(SOUNDBITE OF THE BIGTOP ORCHESTRA'S "TEETER BOARD: FOLIES BERGERE (MARCH AND TWO-STEP)")
DANIELLE KURTZLEBEN, HOST:
Hey there. It is the NPR POLITICS PODCAST, I'm Danielle Kurtzleben. I cover demographics and culture. And today we're coming to you with another special episode. This is our latest book club installment, one that may hit close to home for a lot of you because, if you're like a lot of Americans, your Amazon spending has picked up during the pandemic - or, relatedly, maybe you or someone you know works at Amazon and has seen all of this buying firsthand. Either way, the company has boomed while Americans have done much more of their shopping from home.
So in this special episode, we are talking the Amazon economy with Alec MacGillis, reporter at ProPublica and author of "Fulfillment: Winning And Losing In One-Click America." Alec, welcome.
ALEC MACGILLIS: Thank you. Thanks for having me.
KURTZLEBEN: Of course. Just to let our listeners know - many listeners have been reading this book along with some of us at the podcast, and we've been discussing it in our podcast Facebook group. You can check that out at n.pr/politicsgroup.
So, Alec, your book is not perhaps as our readers are expecting and, to be honest, it's not exactly what I was expecting. You know, I sort of went into it thinking this is going to be a book that's - Amazon bad. It has bad labor practices, and it hurts small business, et cetera, which is something that we've heard a lot about in past years. And while Amazon doesn't come off as quite a hero in it, it's much more about the American economy and American economic history through an Amazon lens. And I'm curious, for listeners who might just be learning about your book or deciding whether or not to read it, how would you describe what you were trying to do in this?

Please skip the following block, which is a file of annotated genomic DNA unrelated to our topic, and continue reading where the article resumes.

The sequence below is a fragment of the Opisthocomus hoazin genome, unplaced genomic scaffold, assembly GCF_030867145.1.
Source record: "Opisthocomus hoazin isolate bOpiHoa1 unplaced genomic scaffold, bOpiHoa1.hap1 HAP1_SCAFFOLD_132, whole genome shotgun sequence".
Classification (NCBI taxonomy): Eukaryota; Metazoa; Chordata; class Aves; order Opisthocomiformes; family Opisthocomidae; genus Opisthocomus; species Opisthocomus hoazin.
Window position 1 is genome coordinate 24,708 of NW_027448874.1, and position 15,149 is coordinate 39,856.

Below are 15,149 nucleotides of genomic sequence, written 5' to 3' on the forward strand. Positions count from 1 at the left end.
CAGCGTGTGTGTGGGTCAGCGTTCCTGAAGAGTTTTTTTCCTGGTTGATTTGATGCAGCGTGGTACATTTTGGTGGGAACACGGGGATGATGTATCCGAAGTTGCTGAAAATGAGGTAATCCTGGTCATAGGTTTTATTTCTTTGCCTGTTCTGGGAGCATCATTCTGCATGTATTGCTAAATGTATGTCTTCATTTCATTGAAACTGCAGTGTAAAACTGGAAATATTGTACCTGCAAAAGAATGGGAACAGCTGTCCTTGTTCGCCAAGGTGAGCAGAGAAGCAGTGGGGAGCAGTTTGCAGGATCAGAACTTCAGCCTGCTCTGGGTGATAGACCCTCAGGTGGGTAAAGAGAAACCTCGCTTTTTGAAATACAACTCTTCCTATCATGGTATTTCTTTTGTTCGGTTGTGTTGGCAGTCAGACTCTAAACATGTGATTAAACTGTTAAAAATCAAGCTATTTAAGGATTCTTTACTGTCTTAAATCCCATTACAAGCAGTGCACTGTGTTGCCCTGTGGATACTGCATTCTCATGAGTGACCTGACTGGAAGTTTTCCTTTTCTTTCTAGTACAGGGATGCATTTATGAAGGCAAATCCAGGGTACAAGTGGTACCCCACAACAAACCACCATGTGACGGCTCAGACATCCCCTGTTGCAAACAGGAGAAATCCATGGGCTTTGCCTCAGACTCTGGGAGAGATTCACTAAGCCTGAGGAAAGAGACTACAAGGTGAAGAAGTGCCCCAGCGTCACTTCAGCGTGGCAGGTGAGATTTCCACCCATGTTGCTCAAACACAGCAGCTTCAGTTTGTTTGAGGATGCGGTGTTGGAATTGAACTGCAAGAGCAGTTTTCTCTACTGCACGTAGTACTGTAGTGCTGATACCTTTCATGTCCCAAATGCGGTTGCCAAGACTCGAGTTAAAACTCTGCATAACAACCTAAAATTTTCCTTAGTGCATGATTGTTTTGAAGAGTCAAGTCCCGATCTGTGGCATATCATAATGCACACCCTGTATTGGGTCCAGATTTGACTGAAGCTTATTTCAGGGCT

MACGILLIS: For years now, I've wanted to write a book about regional disparities in America, the sort of growing regional inequality between a small set of what I call sort of winner-take-all cities - cities like Seattle, San Francisco, New York, Boston, D.C. - and a much larger set of cities and towns that have really been falling behind. We've always had richer and poorer places, but the gap between them has got a lot bigger in recent years. And it's really unhealthy for the country. It's not good for either sort of city, and it's distorted our politics. It's just had a really, really unhealthy effect on the country.
And I wanted to write about this, and I especially wanted to write about it after Trump got elected. It was so clear just what a big role these regional disparities had in Trump's election. And I decided to come at this whole story of regional disparity through Amazon, and I chose Amazon as the frame for two different reasons. One is that the company is so ubiquitous now in our life, just so omnipresent, that it's a handy thread which - to kind of just take you around the country and show what we're becoming as a country in kind of a metaphorical kind of way. But it's also a very handy frame for the story of regional inequality because the company is itself driving - helping drive these disparities.